7 Things to Know About Buying a New Microwave

7 Things to Know About Buying a New Microwave

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Brittany Burke
Mar 31, 2017
(Image credit: Nasozi Kakembo)

If your microwave is starting to go (or you never had one to begin with), you may find yourself unsure of where to start. Fun fact: Shopping for a microwave oven can be just as complicated as shopping for an actual oven. (At least microwaves are a lot cheaper!) Study up on these seven pointers and your head won't explode when you start your search.

Related: 5 Signs You Need to Replace Your Microwave

1. There are a few types you'll be choosing from.

Countertop microwaves are the ones commonly found, well, on countertops. They plug into one of the precious outlets along your backsplash, and can be positioned wherever they make the most sense. Then there are over-the-range microwaves, which float over your range (again, duh), maximizing kitchen space, but they often don't ventilate as well as a true range hood, so if you're a cook who does most of your work on the stove, this might not be the best option. There are also wall microwaves and microwave drawers, which can help free up counter space.

Countertop microwaves are the most accessible and reasonably priced, starting near $20 and topping out at a few hundred dollars. The others get more expensive and, depending on your handiness, usually call for a professional install.

2. One size doesn't fit all.

The handy appliance comes in everything from .5-cubic-feet to 1.5-cubic-feet models. You want to consider how much space you have, as well as what you'll be putting inside it. Measure your go-to dinner plates before you go shopping — or better yet, bring one with you to make sure it'll fit inside.

3. Some touch pads are easier to use than others.

Larger buttons might be easier for your tired eyes to read. Beyond that, some microwaves have special buttons for things like popcorn, frozen pizza, or just to add 30 seconds to the cook time. If there are certain buttons you use all the time on your current machine, make sure they're on the new one you're looking at (or else they'll be sorely missed).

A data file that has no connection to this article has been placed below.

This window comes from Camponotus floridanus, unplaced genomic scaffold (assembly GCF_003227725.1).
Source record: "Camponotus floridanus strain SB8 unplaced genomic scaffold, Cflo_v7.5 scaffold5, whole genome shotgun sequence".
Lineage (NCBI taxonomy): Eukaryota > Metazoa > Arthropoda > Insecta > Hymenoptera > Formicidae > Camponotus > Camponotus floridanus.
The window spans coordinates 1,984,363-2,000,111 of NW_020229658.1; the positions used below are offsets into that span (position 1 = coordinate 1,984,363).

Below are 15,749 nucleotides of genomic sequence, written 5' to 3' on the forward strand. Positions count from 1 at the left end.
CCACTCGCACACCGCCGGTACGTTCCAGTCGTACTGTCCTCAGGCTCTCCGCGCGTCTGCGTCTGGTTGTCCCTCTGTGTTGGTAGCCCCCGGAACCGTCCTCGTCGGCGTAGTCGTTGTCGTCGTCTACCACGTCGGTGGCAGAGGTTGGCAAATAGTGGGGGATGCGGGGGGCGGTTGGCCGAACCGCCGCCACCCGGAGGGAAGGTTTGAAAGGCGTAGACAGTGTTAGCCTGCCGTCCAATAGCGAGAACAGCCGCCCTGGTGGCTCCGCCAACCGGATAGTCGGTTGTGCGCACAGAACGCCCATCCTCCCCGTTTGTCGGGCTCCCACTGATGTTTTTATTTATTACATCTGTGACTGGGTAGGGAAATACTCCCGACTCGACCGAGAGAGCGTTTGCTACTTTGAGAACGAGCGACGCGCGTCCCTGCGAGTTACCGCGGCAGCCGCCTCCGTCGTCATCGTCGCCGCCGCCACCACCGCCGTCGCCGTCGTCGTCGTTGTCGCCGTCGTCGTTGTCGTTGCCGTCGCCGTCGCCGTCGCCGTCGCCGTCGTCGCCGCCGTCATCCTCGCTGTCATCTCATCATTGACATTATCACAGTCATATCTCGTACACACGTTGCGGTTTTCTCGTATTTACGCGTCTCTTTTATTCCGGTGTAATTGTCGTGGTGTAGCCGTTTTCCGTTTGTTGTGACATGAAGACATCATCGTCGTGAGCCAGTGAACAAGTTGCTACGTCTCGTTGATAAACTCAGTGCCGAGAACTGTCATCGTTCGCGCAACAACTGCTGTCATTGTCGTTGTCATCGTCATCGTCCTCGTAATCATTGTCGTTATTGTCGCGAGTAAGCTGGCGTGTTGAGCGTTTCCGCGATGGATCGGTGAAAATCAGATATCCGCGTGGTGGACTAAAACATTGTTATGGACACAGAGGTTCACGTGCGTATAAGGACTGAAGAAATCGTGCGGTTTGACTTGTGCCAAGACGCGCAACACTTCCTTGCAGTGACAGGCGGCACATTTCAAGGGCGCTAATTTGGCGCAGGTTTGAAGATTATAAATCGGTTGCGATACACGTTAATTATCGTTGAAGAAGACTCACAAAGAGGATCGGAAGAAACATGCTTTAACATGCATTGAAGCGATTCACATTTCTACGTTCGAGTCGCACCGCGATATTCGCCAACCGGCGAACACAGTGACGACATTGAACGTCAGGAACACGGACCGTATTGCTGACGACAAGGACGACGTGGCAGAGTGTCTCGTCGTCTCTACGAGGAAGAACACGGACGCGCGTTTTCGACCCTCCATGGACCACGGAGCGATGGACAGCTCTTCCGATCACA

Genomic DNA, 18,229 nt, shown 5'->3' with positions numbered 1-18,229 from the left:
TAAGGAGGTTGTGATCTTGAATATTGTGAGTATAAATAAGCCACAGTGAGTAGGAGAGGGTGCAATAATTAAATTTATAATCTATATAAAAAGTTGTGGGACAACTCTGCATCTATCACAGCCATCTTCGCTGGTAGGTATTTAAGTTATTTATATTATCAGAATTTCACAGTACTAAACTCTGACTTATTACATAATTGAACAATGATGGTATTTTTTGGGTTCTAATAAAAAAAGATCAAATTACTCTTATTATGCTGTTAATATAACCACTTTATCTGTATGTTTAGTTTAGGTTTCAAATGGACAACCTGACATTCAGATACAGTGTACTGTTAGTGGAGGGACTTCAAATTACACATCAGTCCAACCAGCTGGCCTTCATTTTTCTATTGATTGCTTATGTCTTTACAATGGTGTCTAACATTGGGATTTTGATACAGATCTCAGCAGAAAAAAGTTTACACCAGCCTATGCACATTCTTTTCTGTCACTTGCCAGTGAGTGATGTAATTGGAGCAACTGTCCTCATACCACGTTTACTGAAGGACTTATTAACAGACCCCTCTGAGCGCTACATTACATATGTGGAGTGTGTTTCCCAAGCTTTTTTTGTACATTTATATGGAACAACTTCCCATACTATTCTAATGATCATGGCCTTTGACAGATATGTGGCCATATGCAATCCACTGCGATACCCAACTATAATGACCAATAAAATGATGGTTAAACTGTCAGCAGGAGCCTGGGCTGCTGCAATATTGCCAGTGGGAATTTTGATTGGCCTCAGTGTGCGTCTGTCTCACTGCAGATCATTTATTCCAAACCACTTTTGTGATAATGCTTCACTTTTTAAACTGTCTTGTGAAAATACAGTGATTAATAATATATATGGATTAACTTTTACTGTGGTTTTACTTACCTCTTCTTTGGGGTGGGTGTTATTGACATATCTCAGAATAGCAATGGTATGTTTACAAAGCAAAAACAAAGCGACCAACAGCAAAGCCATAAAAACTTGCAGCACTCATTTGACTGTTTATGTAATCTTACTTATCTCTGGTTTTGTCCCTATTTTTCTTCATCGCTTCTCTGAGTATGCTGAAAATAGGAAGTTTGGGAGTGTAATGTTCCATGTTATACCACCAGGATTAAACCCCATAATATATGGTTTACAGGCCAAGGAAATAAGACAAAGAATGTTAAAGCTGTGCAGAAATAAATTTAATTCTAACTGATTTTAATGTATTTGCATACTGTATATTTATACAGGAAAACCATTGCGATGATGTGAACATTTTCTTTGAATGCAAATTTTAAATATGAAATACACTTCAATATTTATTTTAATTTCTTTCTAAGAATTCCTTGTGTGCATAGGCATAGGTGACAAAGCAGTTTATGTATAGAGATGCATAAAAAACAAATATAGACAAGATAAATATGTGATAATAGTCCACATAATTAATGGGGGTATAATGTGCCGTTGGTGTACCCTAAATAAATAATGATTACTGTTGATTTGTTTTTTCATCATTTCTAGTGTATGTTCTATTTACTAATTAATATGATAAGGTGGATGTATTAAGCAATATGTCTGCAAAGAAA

4. The wattage matters.

The higher the wattage, the better your microwave will function. You want a microwave in the 900- to 1000-watt range to make sure you have enough power to heat and defrost anything in your freezer efficiently and thoroughly. Cheaper versions that have 700 or fewer watts will take much more time, and will have a hard time heating things evenly.

5. A convection microwave can be a game-changer.

Convection microwaves are a thing! And they're totally just smaller versions of the similarly named ovens, while also having nuking power. These microwaves can cook a chicken, bake a cake, roast veggies, and heat up frozen soup. If you do a lot of cooking or entertaining, you may want the option to be able to use your microwave as an oven for smaller stuff while your main oven does the bigger jobs.

Related: What's a Convection Oven, and When Do I Use It?

6. Sensors can save time and energy.

Splurging on a fancier microwave that has sensors is actually a smart way to keep your energy consumption (and some messes) at bay. The machine cooks just as long as necessary, so you don't have to run it for four minutes if the job was done in two, or get up to check it every 30 seconds. This can also keep meals from exploding in the microwave, which will keep cleaning it much easier.

7. This is a great place to save money by buying used.

The average microwave lasts 10 years — and some can function well for years beyond that. This means that all of those machines that move into college dorm rooms or into two-year leases, but then don't have a place to live when a new apartment has a built-in microwave, can all be purchased used. Amazon is a great resource for finding used options.

Have you purchased a new microwave lately? Which one did you get?

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